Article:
This is the first of two related blogs based on a speech at the Museum of Life and Science in Durham! Let’s dive in!
It was an incredible International Women’s Day! I spent the day at the Museum of Life and Science in Durham where I gave two speeches about Girls and STEM that I’ll recap here.
My first speech, Parenting a STEM girl, was focused on girls under 8 years old. It focused on sharing the context of why STEM is important, but also the distance we are from true equity in the field. I suggested that these narratives about STEM and girls are written early, sharing a study about how girls, but not boys, in Kindergarten absorb the math anxieties of their teachers.
In reviewing the SciGirls Strategies (that a group of really talented people from diverse parts of the equity ecosystem, myself included) helped update the strategies that have so effectively been used for more than a decade with teachers to include newer research.
In that frame, those six strategies were given paraphrases by me and for this talk, I focused on three, namely the ones that would give girls “all the feels” at a young age. I discussed with parents the need for physical, mental, emotional and personal engagement through books, videos, characters, and LOTS of hands-on experimentation. I shared a tease of the new PBS show, Hero Elementary, and talked a lot about how parents can take charge during both the in-school and out-of-school time their girls spend doing STEM.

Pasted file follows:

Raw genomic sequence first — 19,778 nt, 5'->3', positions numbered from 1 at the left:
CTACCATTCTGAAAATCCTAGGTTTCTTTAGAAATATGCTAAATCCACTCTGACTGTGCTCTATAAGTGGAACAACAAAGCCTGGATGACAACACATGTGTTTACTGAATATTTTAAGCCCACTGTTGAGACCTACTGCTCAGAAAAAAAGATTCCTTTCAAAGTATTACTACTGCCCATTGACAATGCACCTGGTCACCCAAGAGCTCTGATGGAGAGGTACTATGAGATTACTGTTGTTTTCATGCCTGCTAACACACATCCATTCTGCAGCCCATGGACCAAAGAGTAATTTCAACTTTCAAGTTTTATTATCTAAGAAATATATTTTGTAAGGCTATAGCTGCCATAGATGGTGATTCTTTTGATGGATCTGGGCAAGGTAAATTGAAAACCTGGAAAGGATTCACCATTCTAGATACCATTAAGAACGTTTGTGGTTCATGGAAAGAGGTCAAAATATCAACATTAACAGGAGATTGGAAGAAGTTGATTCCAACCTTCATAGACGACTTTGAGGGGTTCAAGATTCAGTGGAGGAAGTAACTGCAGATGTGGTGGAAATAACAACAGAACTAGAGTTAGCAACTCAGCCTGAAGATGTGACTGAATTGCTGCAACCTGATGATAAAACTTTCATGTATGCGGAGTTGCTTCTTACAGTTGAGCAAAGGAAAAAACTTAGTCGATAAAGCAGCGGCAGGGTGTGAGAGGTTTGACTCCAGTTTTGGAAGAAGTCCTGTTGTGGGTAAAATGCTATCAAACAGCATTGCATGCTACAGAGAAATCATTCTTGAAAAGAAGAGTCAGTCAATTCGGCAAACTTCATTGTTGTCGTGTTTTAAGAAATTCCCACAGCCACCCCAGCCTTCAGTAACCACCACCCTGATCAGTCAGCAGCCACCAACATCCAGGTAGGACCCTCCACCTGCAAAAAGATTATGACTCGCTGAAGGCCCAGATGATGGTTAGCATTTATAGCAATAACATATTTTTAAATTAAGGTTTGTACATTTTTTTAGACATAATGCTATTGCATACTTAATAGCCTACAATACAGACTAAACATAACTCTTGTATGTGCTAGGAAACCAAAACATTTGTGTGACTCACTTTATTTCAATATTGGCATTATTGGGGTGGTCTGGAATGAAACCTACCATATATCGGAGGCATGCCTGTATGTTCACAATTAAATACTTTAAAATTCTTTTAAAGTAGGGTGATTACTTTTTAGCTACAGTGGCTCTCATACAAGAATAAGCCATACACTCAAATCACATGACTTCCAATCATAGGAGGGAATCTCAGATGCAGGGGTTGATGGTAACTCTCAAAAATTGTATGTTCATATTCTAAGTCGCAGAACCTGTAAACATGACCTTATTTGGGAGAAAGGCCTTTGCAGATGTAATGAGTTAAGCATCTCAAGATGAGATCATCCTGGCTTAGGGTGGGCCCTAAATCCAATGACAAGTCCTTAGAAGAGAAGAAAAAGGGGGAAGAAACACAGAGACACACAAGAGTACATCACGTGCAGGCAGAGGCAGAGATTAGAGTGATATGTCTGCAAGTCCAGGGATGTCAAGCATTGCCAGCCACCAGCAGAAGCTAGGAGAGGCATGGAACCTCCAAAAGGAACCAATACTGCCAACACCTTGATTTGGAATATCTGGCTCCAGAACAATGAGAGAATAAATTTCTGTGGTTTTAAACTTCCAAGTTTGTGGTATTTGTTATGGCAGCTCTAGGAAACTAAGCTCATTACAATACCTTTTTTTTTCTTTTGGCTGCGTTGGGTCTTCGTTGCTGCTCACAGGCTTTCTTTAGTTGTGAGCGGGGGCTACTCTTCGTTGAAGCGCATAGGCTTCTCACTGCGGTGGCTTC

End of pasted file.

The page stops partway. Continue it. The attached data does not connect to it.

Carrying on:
Embedded above and below are some of the resources and references I offered.
Finally, don’t forget The Connectory, the largest database of programs for girls and boys in the United States. It’s a program of the National Girls Collaborative Project, of which I am the proud Board Chair for 2020. It will connect you to not just the network of programs to support your kids, but entire organizations and networks near you fighting for equity.
Click the download button to see the slide deck from my speech and as always, feel free to reach out to me via email if you have questions or would like introductions.
Hands on toys/subscriptions/artifacts
Kiwi and Co. boxes
Research and Context
Books, Websites and More
The Rosie Revere, Engineer Book Series
iQ: smartparent (many episodes about STEM)